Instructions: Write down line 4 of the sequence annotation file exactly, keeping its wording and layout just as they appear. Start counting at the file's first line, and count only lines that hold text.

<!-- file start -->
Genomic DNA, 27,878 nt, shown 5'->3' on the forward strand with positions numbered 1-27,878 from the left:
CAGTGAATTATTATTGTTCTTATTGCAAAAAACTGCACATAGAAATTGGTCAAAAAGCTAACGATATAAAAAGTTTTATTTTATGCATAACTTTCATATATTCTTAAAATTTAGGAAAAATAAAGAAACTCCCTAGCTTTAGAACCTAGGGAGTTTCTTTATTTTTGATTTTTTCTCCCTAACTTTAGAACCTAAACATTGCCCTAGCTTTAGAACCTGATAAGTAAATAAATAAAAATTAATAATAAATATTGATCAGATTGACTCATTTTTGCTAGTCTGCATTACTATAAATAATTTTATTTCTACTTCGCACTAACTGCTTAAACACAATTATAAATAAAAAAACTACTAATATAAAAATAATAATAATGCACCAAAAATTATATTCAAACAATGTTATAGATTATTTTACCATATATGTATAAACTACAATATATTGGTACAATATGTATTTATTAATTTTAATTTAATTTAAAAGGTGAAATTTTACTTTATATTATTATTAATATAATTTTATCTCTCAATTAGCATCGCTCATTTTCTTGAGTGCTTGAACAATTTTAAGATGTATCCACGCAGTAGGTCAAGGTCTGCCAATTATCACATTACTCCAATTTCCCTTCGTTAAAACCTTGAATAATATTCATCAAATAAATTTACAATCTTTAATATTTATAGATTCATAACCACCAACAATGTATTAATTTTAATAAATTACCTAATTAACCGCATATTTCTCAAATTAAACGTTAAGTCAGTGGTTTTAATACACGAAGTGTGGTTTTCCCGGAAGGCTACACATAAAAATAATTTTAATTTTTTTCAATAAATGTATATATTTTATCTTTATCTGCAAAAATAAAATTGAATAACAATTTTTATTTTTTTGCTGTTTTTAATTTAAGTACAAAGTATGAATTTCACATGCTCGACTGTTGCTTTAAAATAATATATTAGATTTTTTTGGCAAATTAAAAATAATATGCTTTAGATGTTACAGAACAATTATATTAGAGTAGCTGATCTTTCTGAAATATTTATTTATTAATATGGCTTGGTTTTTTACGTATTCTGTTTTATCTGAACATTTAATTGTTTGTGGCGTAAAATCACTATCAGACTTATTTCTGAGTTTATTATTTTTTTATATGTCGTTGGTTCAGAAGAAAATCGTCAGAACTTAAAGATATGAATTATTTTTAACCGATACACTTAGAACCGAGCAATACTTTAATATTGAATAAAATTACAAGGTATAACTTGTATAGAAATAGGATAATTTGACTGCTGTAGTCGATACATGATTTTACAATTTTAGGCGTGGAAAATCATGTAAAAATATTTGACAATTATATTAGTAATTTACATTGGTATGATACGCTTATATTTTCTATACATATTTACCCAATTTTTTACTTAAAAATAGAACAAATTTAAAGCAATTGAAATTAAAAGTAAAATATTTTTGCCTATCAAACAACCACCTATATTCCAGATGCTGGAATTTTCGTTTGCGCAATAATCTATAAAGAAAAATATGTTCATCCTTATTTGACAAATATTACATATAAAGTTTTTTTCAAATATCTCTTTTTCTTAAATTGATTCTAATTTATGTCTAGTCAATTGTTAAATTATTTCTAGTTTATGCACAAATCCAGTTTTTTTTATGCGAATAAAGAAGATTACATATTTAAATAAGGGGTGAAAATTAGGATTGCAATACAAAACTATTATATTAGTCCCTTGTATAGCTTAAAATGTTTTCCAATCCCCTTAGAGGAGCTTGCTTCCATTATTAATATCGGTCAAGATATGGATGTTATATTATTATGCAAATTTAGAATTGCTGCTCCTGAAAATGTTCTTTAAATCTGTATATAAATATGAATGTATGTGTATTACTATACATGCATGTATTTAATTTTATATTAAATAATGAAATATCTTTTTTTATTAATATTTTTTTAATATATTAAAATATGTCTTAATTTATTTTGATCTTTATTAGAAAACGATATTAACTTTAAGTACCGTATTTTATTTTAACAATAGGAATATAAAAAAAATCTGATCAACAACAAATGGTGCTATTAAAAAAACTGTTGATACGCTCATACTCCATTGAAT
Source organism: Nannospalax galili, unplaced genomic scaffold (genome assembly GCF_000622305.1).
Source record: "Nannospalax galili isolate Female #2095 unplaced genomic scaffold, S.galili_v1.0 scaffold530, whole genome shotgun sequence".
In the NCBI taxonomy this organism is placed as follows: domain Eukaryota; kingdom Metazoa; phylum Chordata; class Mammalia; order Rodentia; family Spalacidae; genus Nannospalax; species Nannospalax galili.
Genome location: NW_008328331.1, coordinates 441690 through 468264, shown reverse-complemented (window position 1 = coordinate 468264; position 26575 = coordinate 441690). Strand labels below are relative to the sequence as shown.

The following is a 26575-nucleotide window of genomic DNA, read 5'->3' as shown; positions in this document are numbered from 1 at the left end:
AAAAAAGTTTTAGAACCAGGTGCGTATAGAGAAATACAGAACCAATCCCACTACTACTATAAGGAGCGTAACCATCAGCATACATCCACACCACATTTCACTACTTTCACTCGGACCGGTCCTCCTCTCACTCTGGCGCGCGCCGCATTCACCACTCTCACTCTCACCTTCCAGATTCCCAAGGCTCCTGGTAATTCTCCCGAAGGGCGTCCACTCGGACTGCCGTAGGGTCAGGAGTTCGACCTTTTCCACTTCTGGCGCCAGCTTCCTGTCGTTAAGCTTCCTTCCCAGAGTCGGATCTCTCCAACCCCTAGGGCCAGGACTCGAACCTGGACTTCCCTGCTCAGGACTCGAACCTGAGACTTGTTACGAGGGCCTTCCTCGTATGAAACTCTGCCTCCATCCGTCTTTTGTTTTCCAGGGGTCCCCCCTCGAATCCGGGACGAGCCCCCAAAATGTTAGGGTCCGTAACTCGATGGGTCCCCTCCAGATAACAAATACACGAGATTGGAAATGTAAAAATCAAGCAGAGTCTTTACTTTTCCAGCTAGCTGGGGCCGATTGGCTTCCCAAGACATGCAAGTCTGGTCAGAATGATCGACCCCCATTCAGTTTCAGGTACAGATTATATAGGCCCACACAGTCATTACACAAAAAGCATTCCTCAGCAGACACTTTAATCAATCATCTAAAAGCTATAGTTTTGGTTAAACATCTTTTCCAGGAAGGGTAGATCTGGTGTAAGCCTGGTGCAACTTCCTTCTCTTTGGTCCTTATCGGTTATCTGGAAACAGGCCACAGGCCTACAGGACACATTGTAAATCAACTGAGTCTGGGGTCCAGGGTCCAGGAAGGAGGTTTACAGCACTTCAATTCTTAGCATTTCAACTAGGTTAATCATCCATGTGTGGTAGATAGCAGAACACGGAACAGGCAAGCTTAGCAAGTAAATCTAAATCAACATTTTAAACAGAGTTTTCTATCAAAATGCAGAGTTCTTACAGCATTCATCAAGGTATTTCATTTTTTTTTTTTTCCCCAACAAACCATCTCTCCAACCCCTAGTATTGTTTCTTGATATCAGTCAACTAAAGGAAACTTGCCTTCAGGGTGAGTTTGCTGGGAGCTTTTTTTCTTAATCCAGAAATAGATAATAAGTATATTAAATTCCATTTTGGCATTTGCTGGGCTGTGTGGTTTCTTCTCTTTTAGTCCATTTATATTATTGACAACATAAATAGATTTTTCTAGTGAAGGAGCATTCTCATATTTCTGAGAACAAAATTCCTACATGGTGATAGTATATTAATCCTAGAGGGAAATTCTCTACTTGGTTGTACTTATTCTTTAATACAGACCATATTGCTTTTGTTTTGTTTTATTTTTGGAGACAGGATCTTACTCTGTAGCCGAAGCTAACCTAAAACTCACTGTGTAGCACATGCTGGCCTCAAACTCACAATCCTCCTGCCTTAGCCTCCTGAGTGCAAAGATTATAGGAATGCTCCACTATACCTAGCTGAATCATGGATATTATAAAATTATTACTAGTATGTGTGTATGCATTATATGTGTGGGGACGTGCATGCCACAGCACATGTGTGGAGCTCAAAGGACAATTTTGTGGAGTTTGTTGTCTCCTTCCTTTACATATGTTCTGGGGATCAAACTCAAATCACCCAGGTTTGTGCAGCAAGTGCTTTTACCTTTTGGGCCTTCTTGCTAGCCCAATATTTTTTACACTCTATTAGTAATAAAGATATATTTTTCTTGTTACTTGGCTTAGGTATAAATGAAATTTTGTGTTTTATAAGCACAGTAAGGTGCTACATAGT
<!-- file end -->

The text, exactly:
Source record: "Nannospalax galili isolate Female #2095 unplaced genomic scaffold, S.galili_v1.0 scaffold530, whole genome shotgun sequence".